equation image

where sr(tn) and si(tn) are the real and imaginary parts of s(tn), the signal at the nth echo. Let the estimated signal vector calculated using equation image from the signal model in Eqs. 4 and 5 be equation image, where ${\hat {\bf S}}_{\rm j} = \left[ {\matrix{ {s_j^r \left( {t_1 } \right)} & {s_j^r \left( {t_2 } \right)} & {...} & {\matrix{ {s_j^r \left( {t_N } \right)} & {s_j^i \left( {t_1 } \right)} & {s_j^i \left( {t_2 } \right)} & \quad {...}\quad & {s_j^i \left( {t_N } \right)} \cr } } \cr } } \right]^T$.

Let equation image be the correction factor for equation image to reduce the mean squared error between measured signal vector S and the estimated signal vector equation image. The algorithm becomes:

1. Initialization

The initial guess for all the parameters is obtained from a single exponential T*2 correction techniques such as multipeak T*2-IDEAL method (17).

2. Applying Gauss-Newton Method

Next, we iteratively update the estimate of X using Taylor's first-order approximation for multiple variables, i.e.,

equation image(6)


equation image(7)

The two expressions in Eqs. 6 and 7 evaluated at different echo times t1, t2, … , tN can be written in the matrix form as

equation image(8)

Here, B is a 2N × 7 matrix whose elements contain the partial derivatives from Eqs. 4 and 5. The expression for the matrix B and explicit expressions for partial derivatives are in the Appendix.

3. Estimating the Step Size

The correction vector for the estimated parameter vector is estimated using the Moore-Penrose pseudoinverse matrix, i.e.,

equation image(9)

4. Linear Search to Optimize Step Size

The step size obtained is optimized (25, 26) by multiplying equation image with a constant multiplying factor k that minimizes the residual error. k is determined by minimizing the L2 norm of equation image. This optimization reduces the number of iterations required before the algorithm converges to a solution (27). When this optimization is not used, the value of k is set to 1.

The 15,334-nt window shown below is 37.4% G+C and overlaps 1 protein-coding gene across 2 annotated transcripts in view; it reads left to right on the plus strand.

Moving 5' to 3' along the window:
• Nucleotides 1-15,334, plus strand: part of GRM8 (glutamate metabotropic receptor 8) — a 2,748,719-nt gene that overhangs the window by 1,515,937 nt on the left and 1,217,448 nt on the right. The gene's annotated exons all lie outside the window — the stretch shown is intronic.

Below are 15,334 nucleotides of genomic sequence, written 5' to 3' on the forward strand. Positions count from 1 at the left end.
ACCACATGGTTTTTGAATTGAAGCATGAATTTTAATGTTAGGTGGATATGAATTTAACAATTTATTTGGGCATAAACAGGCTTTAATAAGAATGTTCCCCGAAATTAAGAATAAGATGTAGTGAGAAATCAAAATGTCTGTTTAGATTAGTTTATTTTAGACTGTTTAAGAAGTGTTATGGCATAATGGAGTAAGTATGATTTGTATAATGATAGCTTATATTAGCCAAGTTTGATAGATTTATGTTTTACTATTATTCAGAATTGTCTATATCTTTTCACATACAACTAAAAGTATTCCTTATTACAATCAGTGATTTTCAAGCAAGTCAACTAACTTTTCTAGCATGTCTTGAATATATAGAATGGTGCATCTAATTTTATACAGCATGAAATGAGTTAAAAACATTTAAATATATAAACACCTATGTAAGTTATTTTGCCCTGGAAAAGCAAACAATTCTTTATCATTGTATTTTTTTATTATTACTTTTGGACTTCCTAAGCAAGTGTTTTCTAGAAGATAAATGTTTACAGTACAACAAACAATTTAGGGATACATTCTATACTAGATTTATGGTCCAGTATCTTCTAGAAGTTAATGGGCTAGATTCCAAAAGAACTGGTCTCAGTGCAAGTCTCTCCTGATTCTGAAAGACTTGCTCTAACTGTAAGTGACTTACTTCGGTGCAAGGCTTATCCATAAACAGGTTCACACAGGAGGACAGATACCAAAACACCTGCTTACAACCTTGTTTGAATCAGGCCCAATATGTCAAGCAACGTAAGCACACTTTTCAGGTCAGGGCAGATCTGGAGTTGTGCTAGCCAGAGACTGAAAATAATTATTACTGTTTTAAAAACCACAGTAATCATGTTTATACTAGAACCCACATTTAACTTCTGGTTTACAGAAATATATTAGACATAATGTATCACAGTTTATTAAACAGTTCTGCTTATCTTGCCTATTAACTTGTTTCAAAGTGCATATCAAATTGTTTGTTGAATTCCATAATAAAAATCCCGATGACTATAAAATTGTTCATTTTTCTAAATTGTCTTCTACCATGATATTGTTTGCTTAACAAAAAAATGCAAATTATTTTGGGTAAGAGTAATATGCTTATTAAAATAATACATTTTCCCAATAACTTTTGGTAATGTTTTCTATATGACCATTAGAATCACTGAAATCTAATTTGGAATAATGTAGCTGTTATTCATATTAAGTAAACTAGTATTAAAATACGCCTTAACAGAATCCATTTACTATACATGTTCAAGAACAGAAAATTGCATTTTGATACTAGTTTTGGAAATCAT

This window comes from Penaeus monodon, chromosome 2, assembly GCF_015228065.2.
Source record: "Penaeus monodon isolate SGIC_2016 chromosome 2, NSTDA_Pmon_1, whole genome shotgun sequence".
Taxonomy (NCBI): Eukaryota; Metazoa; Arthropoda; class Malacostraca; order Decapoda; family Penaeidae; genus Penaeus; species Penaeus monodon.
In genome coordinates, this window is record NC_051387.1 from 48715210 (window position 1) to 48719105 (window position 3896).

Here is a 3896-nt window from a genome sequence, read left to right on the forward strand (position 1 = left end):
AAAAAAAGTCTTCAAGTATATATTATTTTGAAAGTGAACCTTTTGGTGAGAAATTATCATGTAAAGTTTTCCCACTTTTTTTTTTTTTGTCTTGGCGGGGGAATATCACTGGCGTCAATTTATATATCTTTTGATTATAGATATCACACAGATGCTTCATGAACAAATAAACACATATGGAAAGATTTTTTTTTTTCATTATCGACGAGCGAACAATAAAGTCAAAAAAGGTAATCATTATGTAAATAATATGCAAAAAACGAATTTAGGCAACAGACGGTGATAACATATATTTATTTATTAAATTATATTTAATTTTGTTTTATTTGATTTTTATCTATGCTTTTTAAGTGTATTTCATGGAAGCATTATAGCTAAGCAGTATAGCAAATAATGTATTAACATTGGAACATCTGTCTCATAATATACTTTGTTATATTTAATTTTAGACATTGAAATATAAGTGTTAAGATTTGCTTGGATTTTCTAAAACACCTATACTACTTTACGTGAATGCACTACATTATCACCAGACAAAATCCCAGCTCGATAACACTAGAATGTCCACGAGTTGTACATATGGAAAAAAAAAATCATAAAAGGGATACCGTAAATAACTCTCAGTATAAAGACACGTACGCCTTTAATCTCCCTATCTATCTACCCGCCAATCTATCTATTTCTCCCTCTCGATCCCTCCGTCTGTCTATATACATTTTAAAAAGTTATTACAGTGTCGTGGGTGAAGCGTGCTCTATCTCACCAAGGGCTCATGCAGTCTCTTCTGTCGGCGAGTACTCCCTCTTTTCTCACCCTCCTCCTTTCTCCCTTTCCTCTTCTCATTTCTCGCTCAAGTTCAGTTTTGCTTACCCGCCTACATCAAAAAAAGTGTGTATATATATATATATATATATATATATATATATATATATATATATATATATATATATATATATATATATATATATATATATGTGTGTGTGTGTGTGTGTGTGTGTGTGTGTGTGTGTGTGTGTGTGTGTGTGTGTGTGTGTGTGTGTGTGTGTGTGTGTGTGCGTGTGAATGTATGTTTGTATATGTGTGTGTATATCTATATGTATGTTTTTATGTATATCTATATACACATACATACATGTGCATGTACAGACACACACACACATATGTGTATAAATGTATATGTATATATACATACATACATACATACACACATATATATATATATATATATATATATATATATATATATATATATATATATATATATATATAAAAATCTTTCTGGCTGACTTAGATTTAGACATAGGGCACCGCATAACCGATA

5. Updating the Estimation

After determining the value of k, we update the estimation of vector equation image for the next iteration, i.e.,

equation image(10)

6. Iteratively Converging to Solution

We repeat the procedure until the step size equation image converges to a very small value or the number of iterations become more than a predefined number. Empirically, we have found that a stopping point of 0.1% of the magnitude of the X, or when the number of iterations exceeds 50, is a useful stopping criterion. Typically, the algorithm converged in 20 iterations.

Estimating T2* of Fat in the Case of Extreme Fat Fractions

If the estimated fat fraction from single exponential techniques is 0% (or 100%), then we have no need for dual exponential technique as there is no fat (water) to estimate. The dual T*2 technique becomes ill conditioned at very low (high) fat fractions when there is very little signal from fat (water) because the very low fat signal observed at the sample times could occur either from the absence of fat or from extremely short T*2 values of fat. In these cases, the B matrix becomes singular, and there are multiple possible solutions to the problem. This problem can be solved by imposing constraints on the estimated values of R*2 of water and fat. We have constrained the values of R*2 of water or fat to be less than 300 sec−1 and greater than 0 sec−1, which encompasses a very wide range that will handle all physiologically possible values of R*2 in water or fat.


Phantom Construction and Imaging

A fat/water/iron oxide phantom was constructed containing varying known fat fractions (0.0, 0.03, 0.05, 0.11, 0.21, 0.32, 0.42, 0.52) and superparamagnetic iron oxide (SPIO) concentrations (0, 10, 21, 32 μg Fe/mL), with details described elsewhere (28).

Imaging was performed using the head coil of a 1.5-T Signa HDx system (v14.0; TwinSpeed; GE Healthcare, Waukesha, WI) using an investigational multiecho three-dimensional spoiled gradient echo pulse sequence. Imaging parameters included the following: TEmin = 1.4 ms, ΔTE = 1.6 ms, six echoes/TR, and TR = 42.7 ms, with flip = 5° to minimize T1 bias (16), field of view = 35 × 35 cm, matrix = 256 × 256, BW (Bandwidth) = ±100 kHz, one signal average, and slice thickness = 8 mm.


Figure 4 shows the phantom fat-fraction images reconstructed using methods considering no T*2 correction (Fig. 4a), single T*2 correction (Fig. 4b), and dual T*2 correction (Fig. 4c). Improved and uniform estimation of fat fraction can be observed using the proposed method, especially at higher fat-fraction.

Figure 4.

Fat-fraction images from the fat/water/SPIO phantom reconstructed with (a) no T*2 correction, (b) single T*2 correction, and (c) dual T*2 reconstruction. For each row, fat fraction should remain constant as the SPIO concentration increases. Only with the dual T*2 correction method does this occur.